Chapter

Economic Theory and Orthodox Reform

Howard Stein

in Beyond the World Bank Agenda

Published by University of Chicago Press

Published in print August 2008 | ISBN: 9780226771670
Published online February 2013 | e-ISBN: 9780226771656 | DOI: http://dx.doi.org/10.7208/chicago/9780226771656.003.0003
Economic Theory and Orthodox Reform

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Despite the increasing types of conditionality introduced by the World Bank and the IMF during the 1990s, the core program of adjustment with its trinity of stabilization, liberalization, and privatization remained intact. Moreover, the same problematic economic microfoundations, or theoretical propositions, that underlie adjustment continued to be present in many of the new strategies added to the World Bank agenda in the 1990s—a disconcerting fact given adjustment's poor performance and noted failures. This chapter explores the neoclassical economic roots of adjustment and includes a critical analysis of this strategy, focusing on errors generated by overreliance on the methodology and content of the economic theory embedded in structural adjustment policies. It is argued that the strict adherence to neoclassical economics methodology is largely to blame for the Bank's failure to question, adapt, or abandon policies despite the overwhelming evidence of downward economic trends among adjusting countries.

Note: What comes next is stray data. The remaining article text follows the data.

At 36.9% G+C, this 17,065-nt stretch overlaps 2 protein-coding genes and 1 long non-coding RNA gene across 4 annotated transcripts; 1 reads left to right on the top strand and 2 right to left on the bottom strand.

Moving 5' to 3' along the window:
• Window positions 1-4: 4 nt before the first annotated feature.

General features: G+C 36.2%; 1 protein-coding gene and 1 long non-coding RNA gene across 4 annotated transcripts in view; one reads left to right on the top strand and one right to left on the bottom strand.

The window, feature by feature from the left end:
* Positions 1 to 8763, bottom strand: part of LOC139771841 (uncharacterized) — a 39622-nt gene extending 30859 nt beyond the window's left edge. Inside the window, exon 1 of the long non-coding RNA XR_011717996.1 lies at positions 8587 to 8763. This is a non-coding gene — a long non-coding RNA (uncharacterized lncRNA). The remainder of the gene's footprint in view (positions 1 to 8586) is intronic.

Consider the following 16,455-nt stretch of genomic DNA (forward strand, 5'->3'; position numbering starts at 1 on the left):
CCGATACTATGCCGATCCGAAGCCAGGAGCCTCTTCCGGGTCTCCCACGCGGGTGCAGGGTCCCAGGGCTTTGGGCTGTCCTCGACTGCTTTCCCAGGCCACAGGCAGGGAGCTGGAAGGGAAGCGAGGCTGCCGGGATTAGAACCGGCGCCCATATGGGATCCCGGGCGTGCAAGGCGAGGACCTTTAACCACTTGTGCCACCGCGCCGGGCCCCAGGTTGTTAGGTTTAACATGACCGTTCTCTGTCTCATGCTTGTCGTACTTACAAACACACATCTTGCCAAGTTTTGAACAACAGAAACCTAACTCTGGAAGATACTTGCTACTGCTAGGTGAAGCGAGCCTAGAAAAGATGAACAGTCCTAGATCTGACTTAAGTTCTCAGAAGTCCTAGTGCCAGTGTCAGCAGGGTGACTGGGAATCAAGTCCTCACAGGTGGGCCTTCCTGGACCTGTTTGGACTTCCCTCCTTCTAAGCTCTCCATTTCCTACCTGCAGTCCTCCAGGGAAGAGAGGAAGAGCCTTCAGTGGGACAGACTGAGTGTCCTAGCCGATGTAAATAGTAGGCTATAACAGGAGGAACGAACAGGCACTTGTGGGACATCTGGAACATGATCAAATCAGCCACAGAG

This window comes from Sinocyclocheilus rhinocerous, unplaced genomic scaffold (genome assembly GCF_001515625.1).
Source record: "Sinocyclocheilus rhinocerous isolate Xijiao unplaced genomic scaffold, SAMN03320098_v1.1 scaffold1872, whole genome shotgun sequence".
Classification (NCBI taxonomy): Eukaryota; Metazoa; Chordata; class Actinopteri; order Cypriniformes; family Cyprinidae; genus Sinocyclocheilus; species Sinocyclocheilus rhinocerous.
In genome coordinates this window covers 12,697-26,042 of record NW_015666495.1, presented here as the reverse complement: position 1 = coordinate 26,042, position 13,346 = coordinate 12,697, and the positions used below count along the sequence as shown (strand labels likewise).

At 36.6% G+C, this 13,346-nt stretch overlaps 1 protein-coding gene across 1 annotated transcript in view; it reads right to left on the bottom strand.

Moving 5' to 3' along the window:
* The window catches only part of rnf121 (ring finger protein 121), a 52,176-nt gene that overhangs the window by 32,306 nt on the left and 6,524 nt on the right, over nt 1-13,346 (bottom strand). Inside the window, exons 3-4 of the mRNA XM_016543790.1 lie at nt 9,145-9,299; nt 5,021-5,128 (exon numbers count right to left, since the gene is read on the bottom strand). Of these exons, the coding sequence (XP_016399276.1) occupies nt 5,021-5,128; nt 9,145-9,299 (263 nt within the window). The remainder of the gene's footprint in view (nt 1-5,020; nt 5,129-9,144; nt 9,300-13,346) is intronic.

Keywords: World Bank; structural adjustment; neoclassical economics; economic theory; stabilization; liberalization; privatization

Chapter.  11517 words. 

Subjects: Financial Markets

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